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How German POWs in Iowa Reacted to Nazi Atrocities

In spring 1945, following Nazi Germany’s defeat, the U.S. Army forced most of the German POWs in the United States at the war’s end to view documentary films about the liberation of Nazi concentration camps. The two below articles from Camp Algona's POW-written newspapers show the men's reactions:

Drahtpost #15

3 June 1945
(translated by Alex J. Kay)

POWs Must See Camp Atrocity Films
           The [U.S. Army] considers it very important that 343,000 German prisoners in America watch films which show the atrocities in murder camps in Germany. The comments in the films are translated into German. The army supports this program with a second plan—to send to each POW-camp illustrated booklets with headings in the German language, which also show collected details of German atrocities. (The Des Moines Register, 12 May 1945)

(The editor’s of Camp Algona’s Lagerzeitung published the following related article:)

Lagerzeitung #1

21 July 1945
(translated by Alex J. Kay)

Prisoners of War Reject Atrocities
           During the last few days we read the following article by German prisoners of war in Camp Clarinda/Iowa in the American daily newspaper “The Des Moines Register” of 4 July 1945 about the atrocities in Germany:

           “German POW’s who see films about German atrocities reject the atrocities”
           Camp Clarinda, Iowa: German prisoners of war in this camp called the atrocities that have been committed by other Germans of their homeland “deplorable”.
           After they had seen a special film about the German atrocities, 225 of the Germans sent a letter to the camp’s commanding officer, Lt. Col. George Ball, in which they dissociated themselves from the National Socialist treatment of prisoners in Buchenwald.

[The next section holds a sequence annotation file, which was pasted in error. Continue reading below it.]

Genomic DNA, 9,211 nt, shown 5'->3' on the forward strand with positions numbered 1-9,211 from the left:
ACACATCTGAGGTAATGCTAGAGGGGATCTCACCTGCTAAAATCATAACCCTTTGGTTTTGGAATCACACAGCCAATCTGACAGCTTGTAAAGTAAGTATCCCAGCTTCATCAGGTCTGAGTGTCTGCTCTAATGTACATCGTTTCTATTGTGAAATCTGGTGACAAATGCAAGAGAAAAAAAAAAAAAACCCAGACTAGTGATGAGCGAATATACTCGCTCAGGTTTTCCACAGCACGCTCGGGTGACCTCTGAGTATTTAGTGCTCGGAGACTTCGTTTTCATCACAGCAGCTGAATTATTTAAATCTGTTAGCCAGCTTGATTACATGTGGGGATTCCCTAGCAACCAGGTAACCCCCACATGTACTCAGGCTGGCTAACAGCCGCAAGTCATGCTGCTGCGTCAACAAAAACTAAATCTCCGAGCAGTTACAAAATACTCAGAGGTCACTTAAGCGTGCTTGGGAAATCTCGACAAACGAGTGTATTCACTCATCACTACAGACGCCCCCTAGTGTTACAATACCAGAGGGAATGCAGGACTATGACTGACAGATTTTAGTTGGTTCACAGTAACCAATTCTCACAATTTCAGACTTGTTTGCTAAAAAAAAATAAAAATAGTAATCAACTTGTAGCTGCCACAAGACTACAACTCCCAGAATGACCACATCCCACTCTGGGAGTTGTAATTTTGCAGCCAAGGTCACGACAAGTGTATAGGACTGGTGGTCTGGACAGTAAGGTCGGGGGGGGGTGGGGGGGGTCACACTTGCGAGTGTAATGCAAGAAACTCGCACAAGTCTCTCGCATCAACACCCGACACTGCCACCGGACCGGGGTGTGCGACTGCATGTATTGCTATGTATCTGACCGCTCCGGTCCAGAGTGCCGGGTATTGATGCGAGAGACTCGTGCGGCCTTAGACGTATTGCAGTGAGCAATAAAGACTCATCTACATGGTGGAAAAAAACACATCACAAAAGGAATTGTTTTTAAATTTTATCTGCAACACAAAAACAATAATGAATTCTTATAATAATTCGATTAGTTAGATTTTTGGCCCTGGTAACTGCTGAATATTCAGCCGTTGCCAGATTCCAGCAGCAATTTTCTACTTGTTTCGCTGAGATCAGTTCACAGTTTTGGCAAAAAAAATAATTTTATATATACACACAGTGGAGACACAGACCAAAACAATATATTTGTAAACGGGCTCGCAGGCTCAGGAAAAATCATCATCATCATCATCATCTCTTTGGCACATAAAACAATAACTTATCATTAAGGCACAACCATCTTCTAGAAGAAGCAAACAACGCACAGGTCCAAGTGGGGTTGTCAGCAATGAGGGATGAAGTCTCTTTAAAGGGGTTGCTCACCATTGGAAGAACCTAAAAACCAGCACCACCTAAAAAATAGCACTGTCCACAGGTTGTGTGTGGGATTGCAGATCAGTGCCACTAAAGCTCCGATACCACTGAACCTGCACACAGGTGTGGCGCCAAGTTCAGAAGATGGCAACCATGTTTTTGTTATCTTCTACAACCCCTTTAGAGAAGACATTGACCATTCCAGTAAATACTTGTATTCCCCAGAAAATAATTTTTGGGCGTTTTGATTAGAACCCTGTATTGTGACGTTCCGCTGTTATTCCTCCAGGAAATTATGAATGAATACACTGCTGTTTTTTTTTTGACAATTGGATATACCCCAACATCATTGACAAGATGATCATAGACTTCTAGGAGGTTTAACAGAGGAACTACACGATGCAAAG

They declared that the atrocities are completely in conflict with the thinking of every German front soldier. Ball said the original letter bore only the signature of the German camp spokesman at first, but it was later signed by everyone who had seen the film. After that the signed protest against the National Socialist atrocities was passed on to the headquarters of the 7th Service Command in Omaha, Nebraska.
           “After we showed them the film, which really contained some terrible scenes”, said Ball, “we gave illustrated books, which also portrayed atrocities, to the compound, through which the horror should be indelibly preserved in the memory of the prisoners.”
           The prisoners in this camp are 'veterans' of the fighting in Tunisia, Italy and France.”
           With inner satisfaction we took note of this clear and unambiguous statement from German prisoners of war. Like them, all decent thinking men in Camp Algona also have turned away from these pictures with utmost revulsion and condemned the atrocities with deepest regret. The film recordings and magazines, which we also have seen in this camp, shook us—in particular as front soldiers who have fought obediently and conscientiously for their country and respected the opponent as soldier and human being; we also saw soldiers in our former opponents. We, therefore, only can declare our complete and total solidarity with the public condemnation and rejection of these atrocities by the prisoners of war from Camp Clarinda.

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